RV Tire Tip: Don’t Overdress

    RV tire tip

    RV tire tip — don’t overdress.

    I was tired of the overspray from my tire dressing getting onto my tow vehicle’s freshly cleaned rims, so I devised the following solution.

    Get a piece of cardboard approximately 30-36 inches square. Measure the diameter of the rim on the tow vehicle. Using a piece of string tied to a pencil (a DIY compass), halve the measured diameter to make a radius, hold one end of the string in the center of the diameter and draw a circle that is the same size as the rims.

    Use a utility knife to cut out the circle. Affix a scrap of wood to the cardboard cutout to act as a handle. If the center of the rim extends beyond the surface of the tire, cut the appropriate size hole in the cover for clearance.

    Now you can spray away with no worries. You can also use the leftover piece of cardboard to cover the ground around the spraying area.

    Phil Rambikur, Kaysville, Utah

    Leave a Reply


    1. Anonymous

      You do realize that most tire manufactures don’t recommend the use of tire dressing, due to the fact they can lead to a breakdown of the rubber compounds of the tires.

    2. Anonymous

      After cutting out the circle, you are left with cardboard with a big hole in it. How much ground will you protect with this? Besides, shiny tires don’t make your RV run any better.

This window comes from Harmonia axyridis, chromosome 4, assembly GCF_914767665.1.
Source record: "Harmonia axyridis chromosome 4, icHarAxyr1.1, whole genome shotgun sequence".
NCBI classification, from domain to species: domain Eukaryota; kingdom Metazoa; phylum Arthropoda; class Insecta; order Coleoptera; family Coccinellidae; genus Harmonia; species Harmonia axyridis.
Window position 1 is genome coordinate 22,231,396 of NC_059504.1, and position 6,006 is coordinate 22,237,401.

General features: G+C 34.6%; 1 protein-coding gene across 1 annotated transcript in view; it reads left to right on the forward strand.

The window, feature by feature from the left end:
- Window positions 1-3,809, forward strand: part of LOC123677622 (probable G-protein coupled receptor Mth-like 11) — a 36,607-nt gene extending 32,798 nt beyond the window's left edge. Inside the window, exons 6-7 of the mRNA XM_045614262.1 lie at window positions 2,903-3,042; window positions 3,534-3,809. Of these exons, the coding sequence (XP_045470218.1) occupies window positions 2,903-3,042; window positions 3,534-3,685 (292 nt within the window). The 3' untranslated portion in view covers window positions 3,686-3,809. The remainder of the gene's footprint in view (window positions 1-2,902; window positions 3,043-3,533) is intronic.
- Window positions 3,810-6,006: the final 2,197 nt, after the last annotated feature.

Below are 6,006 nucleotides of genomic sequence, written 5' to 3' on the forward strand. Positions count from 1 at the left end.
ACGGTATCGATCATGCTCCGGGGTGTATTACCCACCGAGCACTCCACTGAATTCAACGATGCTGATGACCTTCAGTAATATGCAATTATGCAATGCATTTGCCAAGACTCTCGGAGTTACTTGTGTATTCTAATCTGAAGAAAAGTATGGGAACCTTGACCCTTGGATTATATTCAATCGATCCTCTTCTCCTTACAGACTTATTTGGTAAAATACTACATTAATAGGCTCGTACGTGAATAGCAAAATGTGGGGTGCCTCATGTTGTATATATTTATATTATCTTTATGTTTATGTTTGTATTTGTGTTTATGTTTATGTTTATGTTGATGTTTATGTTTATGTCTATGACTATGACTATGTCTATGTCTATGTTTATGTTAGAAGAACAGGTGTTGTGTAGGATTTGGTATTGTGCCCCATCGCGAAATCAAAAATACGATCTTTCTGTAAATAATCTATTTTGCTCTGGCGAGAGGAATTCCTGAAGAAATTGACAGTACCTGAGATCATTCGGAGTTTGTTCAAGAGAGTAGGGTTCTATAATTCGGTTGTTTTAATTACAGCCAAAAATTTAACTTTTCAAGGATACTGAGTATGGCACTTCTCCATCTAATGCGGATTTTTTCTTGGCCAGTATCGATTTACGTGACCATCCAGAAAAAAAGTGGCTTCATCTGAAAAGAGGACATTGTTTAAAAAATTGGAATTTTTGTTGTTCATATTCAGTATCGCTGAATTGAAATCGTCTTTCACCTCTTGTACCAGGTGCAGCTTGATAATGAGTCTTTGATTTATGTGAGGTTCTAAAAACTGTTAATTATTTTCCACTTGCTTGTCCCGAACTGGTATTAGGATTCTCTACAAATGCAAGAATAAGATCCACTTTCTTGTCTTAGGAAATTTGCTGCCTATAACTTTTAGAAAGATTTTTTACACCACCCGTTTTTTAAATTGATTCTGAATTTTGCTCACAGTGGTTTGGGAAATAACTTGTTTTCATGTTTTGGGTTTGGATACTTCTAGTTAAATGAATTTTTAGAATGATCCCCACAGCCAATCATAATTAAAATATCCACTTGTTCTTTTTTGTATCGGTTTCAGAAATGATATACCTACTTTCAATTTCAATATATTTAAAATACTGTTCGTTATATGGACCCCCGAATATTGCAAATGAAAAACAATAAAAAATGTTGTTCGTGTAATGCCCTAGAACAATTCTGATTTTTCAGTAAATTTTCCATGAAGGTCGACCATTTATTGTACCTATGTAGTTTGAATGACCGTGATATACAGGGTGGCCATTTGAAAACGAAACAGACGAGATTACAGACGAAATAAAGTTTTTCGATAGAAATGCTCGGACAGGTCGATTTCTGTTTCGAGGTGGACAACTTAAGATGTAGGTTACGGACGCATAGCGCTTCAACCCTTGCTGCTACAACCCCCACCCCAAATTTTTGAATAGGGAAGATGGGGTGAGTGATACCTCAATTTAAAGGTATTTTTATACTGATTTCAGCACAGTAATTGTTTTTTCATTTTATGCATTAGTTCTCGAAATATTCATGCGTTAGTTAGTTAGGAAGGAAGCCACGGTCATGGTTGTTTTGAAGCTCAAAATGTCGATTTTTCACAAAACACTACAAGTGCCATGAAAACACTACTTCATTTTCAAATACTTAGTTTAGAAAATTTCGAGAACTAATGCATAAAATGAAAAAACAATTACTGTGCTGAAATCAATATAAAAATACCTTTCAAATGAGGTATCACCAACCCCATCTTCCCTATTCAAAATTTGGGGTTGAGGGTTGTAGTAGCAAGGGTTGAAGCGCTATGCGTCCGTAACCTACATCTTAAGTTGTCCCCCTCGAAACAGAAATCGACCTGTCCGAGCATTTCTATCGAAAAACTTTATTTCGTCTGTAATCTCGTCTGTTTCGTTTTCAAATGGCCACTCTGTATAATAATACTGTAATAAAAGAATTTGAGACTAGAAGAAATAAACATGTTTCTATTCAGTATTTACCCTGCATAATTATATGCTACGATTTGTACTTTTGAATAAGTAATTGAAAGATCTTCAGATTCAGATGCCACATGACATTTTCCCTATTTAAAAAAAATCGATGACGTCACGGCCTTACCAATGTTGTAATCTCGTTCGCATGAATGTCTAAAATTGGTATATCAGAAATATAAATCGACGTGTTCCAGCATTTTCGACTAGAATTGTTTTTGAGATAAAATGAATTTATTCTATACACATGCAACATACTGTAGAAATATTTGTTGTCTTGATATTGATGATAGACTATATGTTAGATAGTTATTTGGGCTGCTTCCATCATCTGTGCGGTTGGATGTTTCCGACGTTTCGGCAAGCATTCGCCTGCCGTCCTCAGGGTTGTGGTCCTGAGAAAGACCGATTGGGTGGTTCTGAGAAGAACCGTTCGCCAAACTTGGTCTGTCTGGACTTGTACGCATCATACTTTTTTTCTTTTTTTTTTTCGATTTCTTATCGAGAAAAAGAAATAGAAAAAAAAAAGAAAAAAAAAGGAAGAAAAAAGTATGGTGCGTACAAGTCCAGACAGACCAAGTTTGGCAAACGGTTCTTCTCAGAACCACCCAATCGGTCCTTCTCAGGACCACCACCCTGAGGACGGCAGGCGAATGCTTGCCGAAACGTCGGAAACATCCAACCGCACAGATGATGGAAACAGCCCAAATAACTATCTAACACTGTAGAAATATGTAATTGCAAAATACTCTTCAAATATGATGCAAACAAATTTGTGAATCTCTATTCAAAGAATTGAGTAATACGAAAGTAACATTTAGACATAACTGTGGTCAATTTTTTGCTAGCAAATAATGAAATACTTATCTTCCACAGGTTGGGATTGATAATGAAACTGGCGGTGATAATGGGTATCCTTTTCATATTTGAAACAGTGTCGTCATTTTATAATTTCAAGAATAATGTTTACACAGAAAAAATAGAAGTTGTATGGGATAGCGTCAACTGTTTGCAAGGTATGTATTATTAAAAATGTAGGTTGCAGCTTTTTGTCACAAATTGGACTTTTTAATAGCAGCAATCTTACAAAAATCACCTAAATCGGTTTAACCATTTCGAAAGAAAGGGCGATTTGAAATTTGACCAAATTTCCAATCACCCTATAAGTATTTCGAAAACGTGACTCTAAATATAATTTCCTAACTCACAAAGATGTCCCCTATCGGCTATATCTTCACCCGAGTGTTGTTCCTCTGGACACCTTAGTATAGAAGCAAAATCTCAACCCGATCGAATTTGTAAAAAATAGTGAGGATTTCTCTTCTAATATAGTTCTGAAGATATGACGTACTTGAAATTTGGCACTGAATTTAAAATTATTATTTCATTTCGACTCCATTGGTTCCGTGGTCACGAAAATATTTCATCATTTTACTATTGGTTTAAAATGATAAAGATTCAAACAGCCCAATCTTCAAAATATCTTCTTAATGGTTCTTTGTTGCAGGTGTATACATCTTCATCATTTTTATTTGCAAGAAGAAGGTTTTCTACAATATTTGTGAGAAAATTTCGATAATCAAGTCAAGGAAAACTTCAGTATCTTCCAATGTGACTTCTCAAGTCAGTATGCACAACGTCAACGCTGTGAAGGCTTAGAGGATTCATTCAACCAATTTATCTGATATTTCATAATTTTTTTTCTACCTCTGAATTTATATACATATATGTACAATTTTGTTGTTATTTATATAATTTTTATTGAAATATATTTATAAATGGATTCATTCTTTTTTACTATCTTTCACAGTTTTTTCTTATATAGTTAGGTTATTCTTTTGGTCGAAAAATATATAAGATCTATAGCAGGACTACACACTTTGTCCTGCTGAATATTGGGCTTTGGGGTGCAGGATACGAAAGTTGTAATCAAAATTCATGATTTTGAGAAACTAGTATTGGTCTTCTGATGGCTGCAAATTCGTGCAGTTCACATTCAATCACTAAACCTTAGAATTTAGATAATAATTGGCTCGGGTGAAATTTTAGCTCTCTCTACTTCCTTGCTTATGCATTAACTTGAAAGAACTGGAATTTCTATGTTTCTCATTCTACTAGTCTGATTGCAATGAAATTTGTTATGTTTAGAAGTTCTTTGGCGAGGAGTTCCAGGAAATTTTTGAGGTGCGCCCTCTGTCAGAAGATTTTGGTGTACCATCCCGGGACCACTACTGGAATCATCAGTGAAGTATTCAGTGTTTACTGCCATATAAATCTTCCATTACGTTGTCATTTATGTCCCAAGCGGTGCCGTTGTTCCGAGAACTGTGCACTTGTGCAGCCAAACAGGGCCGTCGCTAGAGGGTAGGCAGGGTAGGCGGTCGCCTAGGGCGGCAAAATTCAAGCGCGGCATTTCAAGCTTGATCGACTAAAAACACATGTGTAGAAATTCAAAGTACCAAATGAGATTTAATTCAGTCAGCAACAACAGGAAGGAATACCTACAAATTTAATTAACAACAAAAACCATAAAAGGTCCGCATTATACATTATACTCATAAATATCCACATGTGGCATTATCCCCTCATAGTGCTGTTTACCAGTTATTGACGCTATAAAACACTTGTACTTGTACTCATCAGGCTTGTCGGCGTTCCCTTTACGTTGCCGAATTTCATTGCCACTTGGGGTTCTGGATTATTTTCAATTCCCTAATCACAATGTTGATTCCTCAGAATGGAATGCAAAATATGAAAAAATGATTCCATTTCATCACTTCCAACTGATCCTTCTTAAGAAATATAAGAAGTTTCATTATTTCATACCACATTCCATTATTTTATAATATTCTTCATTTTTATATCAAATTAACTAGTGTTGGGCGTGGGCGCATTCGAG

3. Anonymous

      Something new also would be nice.

    4. Anonymous

      Would love to know the age of the individual who sent this in – we learned how to do this in grade school – BEFORE THE AGE OF DIGITAL (smile) – – thanks for taking the time – education 101

    5. Anonymous

      There are easy ways to get around this as well. Use a sponge to apply the dressing. I own an auto repair shop and several companies make purpose-designed sponges for this that allow you to grab the sponge and avoid getting messy hands. Spray the dressing (or dip the sponge in it depending what you’re using) and you will just be coating what you touch. Beware some dressings like Armor-All and such can damage certain paints if left splashed on there. Keep this sponge ONLY for your tire dressing needs. They are available well under 5$.

      • Anonymous

        I think we should be nice to anyone that sends in a suggestion regardless of whether you already know about it. Smart remarks are not necessary in this club or any club, and by the way there are some good quality tire dressings that do not damage the tires, they just cost more money.

    6. Anonymous

      good idea

    7. Anonymous

      As long as you don’t use anything containing petroleum distillates you will be fine. We use 303 which is kind of expensive, but so are the new tires. This helps keep the tires from cracking. Petroleum products do the opposite. (This is according to the RV veterans on RV net and our own experience.)